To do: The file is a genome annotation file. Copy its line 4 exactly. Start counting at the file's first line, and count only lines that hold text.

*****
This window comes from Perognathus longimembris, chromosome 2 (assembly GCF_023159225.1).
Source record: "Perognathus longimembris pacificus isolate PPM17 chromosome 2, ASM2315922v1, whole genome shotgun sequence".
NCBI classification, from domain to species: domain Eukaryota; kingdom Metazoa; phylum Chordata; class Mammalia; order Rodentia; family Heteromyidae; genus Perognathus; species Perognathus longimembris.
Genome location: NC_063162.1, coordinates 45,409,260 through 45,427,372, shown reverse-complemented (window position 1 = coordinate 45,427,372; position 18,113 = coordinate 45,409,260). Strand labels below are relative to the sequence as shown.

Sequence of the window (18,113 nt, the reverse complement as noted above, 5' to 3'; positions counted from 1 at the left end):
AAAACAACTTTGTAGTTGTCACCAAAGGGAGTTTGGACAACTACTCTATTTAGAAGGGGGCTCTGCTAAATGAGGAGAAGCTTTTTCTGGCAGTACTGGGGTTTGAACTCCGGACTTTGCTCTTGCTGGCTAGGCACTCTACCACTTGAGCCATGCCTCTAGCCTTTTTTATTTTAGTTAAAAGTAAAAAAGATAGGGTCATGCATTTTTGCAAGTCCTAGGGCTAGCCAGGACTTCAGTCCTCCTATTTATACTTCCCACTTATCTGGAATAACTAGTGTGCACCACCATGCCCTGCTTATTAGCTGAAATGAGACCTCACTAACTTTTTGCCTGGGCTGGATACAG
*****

Genome location: NC_063162.1, coordinates 45,409,260 through 45,427,372, shown reverse-complemented (window position 1 = coordinate 45,427,372; position 18,113 = coordinate 45,409,260). Strand labels below are relative to the sequence as shown.